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"It is what you read when you don't have to that determines what you will be when you can't help it." - Oscar Wilde

Smoky Mountain Dreams by Leta Blake

Smoky Mountain Dreams - Leta Blake

Hm, how to review this one?



Firstly, after recent developments I was happy to add this book to the "My rep" shelf. Jesse, a bisexual father of two pre-teens, falls for a voice before he even meets the singer. Christopher, failed Nashville survivor and said singer, is muddling through. He's still coming to terms with the way his life is going now, all the while dealing with a family that is... something else. But he and Jesse? Just click somehow. The families? Now that's a different story. Or more like half of this story, to be precise. Which is why I wouldn't recommend this to readers who don't like children or families having a big part in a romance novel. The family drama surrounding these two MCs is important, yet really fucked up. I enjoyed it immensely, all the angst included.


The other part I enjoyed was the sex. After having quite smoe problems with Leta Blake's approach to kink/BDSM in other books, I was a little apprehensive, but this was good. The sex was hot, raunchy, but not always perfect. Me likey.


Since I don't want to spoiler anyone, I'll put my thoughts on Jesse and his sexuality in the spoilers. It's not overly complex, or unique really, but for an MM book it made me sit up and read closely.



I saw a discussion of Jesse and his sexulaity that I found very interesting. Let me elaborate.


Jesse is bisexual. As a teen he always identified as gay, no questions asked. But with one girl - later his wife - things were different. Once he fell down that rabbit hole, there was no going back. He was attracted to her, he fell for her, he loved her. They married, had two children, Jesse was living a happy life. Mostly.


Things that happened later aside, Jesse was atttracted to men and women. Maybe only one woman, but a woman nontheless. Now, that's bisexuality. Nothing big, right? A different angle, since in MM, we usually see formerly identifying as straight guys falling for other men, but still. It's "just" bisexuality. But here's the thing. Many people usually call the books with bisexual characters in them Gay-For-You or Out-For-You, a fact that was "debated" a lot in MM over the last couple of months. (A description that obviously doesn't fit here. At all.) Most readers have lost interest in the topic again after never really going deeper than one blog post or two - most of them dismissive. I don't want to get into it again here, I don't even want to discuss it again, because honestly? I had enough pidgeons shitting all on my head for weeks and weeks.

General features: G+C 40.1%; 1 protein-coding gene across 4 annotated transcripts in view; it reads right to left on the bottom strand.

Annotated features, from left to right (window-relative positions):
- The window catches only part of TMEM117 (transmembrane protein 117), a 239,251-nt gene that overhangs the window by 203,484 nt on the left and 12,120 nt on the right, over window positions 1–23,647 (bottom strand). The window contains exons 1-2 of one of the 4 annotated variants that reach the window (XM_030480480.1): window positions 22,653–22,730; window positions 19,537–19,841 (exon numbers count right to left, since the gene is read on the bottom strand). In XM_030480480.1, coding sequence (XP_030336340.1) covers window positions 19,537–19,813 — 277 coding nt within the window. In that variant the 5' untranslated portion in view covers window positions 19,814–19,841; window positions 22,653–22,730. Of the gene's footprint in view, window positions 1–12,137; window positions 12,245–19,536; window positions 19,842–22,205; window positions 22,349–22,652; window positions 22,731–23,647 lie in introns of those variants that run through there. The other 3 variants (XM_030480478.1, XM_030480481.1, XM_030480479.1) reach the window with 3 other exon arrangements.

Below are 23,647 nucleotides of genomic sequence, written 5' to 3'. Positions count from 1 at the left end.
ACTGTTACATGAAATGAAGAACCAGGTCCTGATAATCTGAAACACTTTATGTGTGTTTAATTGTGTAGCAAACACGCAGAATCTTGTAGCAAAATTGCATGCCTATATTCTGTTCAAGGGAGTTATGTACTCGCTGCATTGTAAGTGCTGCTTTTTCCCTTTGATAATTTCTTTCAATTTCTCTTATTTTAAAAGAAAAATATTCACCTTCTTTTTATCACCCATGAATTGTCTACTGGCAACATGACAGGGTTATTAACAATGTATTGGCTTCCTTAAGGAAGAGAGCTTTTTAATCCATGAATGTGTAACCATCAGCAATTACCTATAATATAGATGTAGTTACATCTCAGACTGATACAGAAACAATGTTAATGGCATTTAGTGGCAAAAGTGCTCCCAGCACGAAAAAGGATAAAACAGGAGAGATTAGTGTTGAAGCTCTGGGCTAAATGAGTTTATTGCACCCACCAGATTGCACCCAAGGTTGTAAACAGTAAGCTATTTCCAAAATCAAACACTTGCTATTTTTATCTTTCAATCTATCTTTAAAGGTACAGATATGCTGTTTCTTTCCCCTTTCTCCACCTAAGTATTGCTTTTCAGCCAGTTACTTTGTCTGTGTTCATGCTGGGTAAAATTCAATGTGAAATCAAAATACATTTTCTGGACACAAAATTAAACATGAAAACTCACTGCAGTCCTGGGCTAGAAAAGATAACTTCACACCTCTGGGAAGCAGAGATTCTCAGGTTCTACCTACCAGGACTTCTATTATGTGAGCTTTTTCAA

But there was something I noticed that made me sit up ramrod straight. Some readers expressed how uncomfortable the "straight-for-you" episode/approach to Jesse's marriage made them, and how that came so dangerously close to the anti-gay argument that gays only have to find the right man/woman to become straight.


And wasn't THAT fas-ci-nating.


It's not like that's something "we" have been blubbering, gabbing and arguing about for months? In some cases even years? That you wouldn't call someone "straight-for-you" for exactly these reasons and because it's ridiculous? Well, at least I thought that way. Seems like I was wrong. Without rehashing everything again, I found it interesting how Leta Blake took the approach "from the other side", showed and wrote it well, and GAVE IT A NAME. No "straight-for-you", no "mostly/99% gay", not fluid, undecided, "gay with exceptions", but bisexual.


Speak with me: BI-SEXUAL. It's really that easy.


And it's really not that hard of a concept to put yourself in other shoes and see how the exact opposite of "straight-for-you" is "gay-for-you",  so why it's equally dangerous by implication? Why it's erasing bisexuality, no matter if intended or not? Why some of us *cough*me*cough* feel slapped in the face when a bisexual character gets 50 other labels - straight/gay-for-you episode, FFS?! - just not the one that fits, but on the other hand is declared to be "above labels"?


Like I said, fasci-fucking-nating.

(show spoiler)



But that's just me. *drops mic and leaves stage*


All in all, I enjoyed this book a lot, even though some of it dragged a little at one point or the other. I was never really bored, so it was fine. The ending was sweet, if not a little more open than I would have liked for a 400 page story. But maybe we'll get a sequel exploring the loose ends a little more. Still a highly recommended 4.5 star read.